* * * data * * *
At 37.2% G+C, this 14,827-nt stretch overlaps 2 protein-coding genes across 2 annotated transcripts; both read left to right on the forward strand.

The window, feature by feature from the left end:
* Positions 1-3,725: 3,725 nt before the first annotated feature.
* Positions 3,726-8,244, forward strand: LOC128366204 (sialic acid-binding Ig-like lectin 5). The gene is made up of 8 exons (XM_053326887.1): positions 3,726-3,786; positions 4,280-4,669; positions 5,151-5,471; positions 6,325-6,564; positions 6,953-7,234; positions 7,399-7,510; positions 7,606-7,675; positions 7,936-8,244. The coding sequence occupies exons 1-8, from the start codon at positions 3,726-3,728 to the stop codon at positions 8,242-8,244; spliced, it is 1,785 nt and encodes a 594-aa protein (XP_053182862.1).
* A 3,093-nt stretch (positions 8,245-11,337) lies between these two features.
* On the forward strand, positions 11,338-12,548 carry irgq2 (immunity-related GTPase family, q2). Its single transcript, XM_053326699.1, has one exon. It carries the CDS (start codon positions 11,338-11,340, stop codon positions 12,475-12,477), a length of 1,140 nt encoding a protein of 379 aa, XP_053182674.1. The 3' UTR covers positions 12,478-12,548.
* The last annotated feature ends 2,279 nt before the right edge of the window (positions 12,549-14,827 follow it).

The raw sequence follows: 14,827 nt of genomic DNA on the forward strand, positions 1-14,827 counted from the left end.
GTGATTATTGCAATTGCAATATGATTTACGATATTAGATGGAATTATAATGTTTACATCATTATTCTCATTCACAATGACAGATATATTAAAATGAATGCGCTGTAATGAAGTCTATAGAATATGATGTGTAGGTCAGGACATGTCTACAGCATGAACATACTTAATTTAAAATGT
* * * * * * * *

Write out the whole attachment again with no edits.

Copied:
At 37.2% G+C, this 14,827-nt stretch overlaps 2 protein-coding genes across 2 annotated transcripts; both read left to right on the forward strand.

The window, feature by feature from the left end:
* Positions 1-3,725: 3,725 nt before the first annotated feature.
* Positions 3,726-8,244, forward strand: LOC128366204 (sialic acid-binding Ig-like lectin 5). The gene is made up of 8 exons (XM_053326887.1): positions 3,726-3,786; positions 4,280-4,669; positions 5,151-5,471; positions 6,325-6,564; positions 6,953-7,234; positions 7,399-7,510; positions 7,606-7,675; positions 7,936-8,244. The coding sequence occupies exons 1-8, from the start codon at positions 3,726-3,728 to the stop codon at positions 8,242-8,244; spliced, it is 1,785 nt and encodes a 594-aa protein (XP_053182862.1).
* A 3,093-nt stretch (positions 8,245-11,337) lies between these two features.
* On the forward strand, positions 11,338-12,548 carry irgq2 (immunity-related GTPase family, q2). Its single transcript, XM_053326699.1, has one exon. It carries the CDS (start codon positions 11,338-11,340, stop codon positions 12,475-12,477), a length of 1,140 nt encoding a protein of 379 aa, XP_053182674.1. The 3' UTR covers positions 12,478-12,548.
* The last annotated feature ends 2,279 nt before the right edge of the window (positions 12,549-14,827 follow it).

The raw sequence follows: 14,827 nt of genomic DNA on the forward strand, positions 1-14,827 counted from the left end.
GTGATTATTGCAATTGCAATATGATTTACGATATTAGATGGAATTATAATGTTTACATCATTATTCTCATTCACAATGACAGATATATTAAAATGAATGCGCTGTAATGAAGTCTATAGAATATGATGTGTAGGTCAGGACATGTCTACAGCATGAACATACTTAATTTAAAATGT